Who is Alexander Maier? Student, 22, who claimed he was 'Black British' royal FAKED identity
An American student fooled journalists into believing he was an Irish peer and described himself as a 'Black British member of the aristocracy'
After his deception was uncovered, an American student who fooled journalists all over the world into believing he was an Irish peer and the 'Marquess of Annaville' admitted he was wrong to lie, papers reported on Sunday, June 26. Maier described himself as an Irish peer and a "Black British member of the aristocracy" in a now-deleted article for the British news outlet The Independent.
In another incident of false identity, a Pennsylvania DoorDash driver, 22, posed as former president Donald Trump's family member to scam MAGA backers. In February, a Tennessee man impersonating Barack Obama forged his signature on a gun permit application.
The British royal family is notorious for its racism and for not letting colored people into the firm. In a shocking interview with Oprah Winfrey in March this year, Meghan Markle and Prince Harry accused the royal family of racism, among other things. The royal family, referred to as "the firm" or "the institution" by the couple, refused to give their son, Archie, a title or protection because he is half-African-American, according to the couple. Doria Ragland, Meghan's mother, is African-American.
I mean, who exactly is Alexander Jackson Maier, also known as Alexander Maier Dlamini also known as Marquess of Annaville? pic.twitter.com/c5LkSsiOgL— CamburgBahnhof (@CamburgBahnhof) March 13, 2021
Who is Alexander Maier?
Alexander Jackson Maier-DIamini is an African-American student, 22, from New Rochelle, New York. His bio on The Post Millennial reads: "Alexander Jackson Maier is a political consultant turned commentator. He contributes analysis on US and Canadian affairs."
Maier claimed that because of his status, he could empathize with Meghan Markle's racism within the royal family. Maier also claimed in a February column in an American newspaper that he had just been appointed Lord Alexander, the 11th Marquess of Annaville, and that the 'hereditary right' came from Northern Ireland, the Daily Mail reported.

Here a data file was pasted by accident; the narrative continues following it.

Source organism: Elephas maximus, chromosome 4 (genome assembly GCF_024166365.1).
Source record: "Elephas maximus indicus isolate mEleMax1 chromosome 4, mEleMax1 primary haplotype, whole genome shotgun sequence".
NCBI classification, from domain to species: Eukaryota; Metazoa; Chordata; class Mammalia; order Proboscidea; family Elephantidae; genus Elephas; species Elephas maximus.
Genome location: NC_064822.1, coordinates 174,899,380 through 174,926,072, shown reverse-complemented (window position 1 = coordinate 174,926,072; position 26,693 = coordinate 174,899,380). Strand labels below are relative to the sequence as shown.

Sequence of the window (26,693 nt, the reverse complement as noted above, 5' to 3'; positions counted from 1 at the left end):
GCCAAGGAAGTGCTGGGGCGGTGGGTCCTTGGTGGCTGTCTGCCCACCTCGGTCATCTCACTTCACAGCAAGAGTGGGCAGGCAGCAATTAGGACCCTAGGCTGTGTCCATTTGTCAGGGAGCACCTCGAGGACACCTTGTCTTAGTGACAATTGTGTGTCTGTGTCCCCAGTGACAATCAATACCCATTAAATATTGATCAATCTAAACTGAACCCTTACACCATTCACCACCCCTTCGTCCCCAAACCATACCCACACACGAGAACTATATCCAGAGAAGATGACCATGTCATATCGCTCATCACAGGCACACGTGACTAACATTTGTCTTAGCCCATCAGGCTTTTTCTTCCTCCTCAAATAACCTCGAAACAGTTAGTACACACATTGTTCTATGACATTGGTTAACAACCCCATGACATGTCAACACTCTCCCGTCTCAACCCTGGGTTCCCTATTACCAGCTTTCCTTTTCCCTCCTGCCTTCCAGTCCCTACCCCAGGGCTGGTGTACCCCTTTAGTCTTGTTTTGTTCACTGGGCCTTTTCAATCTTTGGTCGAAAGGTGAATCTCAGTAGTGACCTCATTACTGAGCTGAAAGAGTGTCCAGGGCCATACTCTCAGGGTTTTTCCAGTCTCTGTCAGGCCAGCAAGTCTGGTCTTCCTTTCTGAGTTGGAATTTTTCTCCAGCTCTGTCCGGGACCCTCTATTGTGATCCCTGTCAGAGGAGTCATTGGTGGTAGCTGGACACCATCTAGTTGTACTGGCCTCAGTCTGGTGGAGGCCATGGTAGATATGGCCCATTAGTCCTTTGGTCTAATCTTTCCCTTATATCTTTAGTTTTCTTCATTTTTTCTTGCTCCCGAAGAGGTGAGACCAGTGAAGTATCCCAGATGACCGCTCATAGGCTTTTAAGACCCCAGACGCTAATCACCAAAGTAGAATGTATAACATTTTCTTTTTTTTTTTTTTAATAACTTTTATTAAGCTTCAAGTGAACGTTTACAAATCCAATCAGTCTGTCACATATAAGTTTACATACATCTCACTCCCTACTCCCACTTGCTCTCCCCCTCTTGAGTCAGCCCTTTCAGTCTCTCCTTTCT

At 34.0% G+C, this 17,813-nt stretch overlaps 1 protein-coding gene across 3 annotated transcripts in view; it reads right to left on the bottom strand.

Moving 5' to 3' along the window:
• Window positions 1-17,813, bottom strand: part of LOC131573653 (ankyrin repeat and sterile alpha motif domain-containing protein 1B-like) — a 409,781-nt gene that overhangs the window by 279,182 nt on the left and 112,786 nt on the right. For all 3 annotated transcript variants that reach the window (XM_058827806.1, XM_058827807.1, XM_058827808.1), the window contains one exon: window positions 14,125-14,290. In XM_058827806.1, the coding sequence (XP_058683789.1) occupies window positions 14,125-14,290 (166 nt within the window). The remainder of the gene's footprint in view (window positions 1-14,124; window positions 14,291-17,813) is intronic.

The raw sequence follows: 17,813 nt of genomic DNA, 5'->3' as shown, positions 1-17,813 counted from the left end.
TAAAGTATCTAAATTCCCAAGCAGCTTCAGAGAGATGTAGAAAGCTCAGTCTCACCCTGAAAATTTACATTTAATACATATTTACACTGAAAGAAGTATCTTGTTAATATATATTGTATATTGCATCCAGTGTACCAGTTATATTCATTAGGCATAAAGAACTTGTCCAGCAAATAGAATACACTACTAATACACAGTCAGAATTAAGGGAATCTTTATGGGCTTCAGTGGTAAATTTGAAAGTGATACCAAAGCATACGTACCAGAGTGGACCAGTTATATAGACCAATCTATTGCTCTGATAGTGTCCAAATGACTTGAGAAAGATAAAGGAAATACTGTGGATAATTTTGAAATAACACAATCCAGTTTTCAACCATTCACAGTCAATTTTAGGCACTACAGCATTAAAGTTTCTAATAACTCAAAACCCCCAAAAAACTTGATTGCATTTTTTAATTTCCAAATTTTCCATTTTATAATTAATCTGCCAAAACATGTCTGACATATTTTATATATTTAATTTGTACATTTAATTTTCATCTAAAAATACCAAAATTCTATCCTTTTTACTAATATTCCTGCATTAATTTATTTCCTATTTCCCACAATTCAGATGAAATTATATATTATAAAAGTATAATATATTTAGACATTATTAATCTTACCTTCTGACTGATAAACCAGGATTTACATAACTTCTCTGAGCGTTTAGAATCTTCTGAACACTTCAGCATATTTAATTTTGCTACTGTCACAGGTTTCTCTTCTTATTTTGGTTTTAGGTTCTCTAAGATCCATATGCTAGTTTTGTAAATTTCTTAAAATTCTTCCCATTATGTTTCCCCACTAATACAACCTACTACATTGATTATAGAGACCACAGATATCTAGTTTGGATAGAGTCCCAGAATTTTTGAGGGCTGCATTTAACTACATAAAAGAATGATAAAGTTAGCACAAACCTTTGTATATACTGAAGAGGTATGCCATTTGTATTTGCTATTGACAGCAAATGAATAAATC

He said, according to the Mirror: "As a member of that same aristocracy, I'm telling you that I unequivocally believe that they are telling the truth.." "When a white peer either inherits or is brought in, never do you hear major questions. Whether it is recorded in Debrett's or happens with little fanfare, white people entering the aristocracy are welcomed with open arms and no interrogation," he added. "That hasn't been my experience. A 'show me your papers' attitude has become part of my daily existence."
Thread: As Marquess of Annaville is trending, let me do a journalism for @Independent which deleted its fake royal story without explanation. This seems more than a prank? Maybe follow up with the conservative, political blogger author?https://t.co/ZZFp475oFD #MeghanAndHarry pic.twitter.com/GmsKEQB66I— CamburgBahnhof (@CamburgBahnhof) March 13, 2021
But not everything was as it seemed, and experts have since discovered that Maier made up his titles rather than being the last of a long line of Irish peers. After it was discovered that the title Maier had created for himself did not exist, thanks to peerage experts and social media users checking the veracity of his claim, the Independent was forced to issue a clarification and remove the column. The student was also able to persuade the St Lucia newspaper in the United States to publish his story, prompting them to write an article for them about British colonialism.
According to The Telegraph, Maier has since 'apologized greatly' for his lies and admitted that he should not have made up the title. "There is no title in the peerage related to me whatsoever. I do apologize greatly to those institutions involved with a mechanism like this, many of which I'm obviously not familiar with," he told the newspaper.
"There has never been a creation of the Marquess of Annaville, and we have not included such a title in our 250-year history. If this title does exist, then it's the best kept secret in the history of peerage recording," Wendy Bosberry-Scott, from Debrett's, told The Telegraph.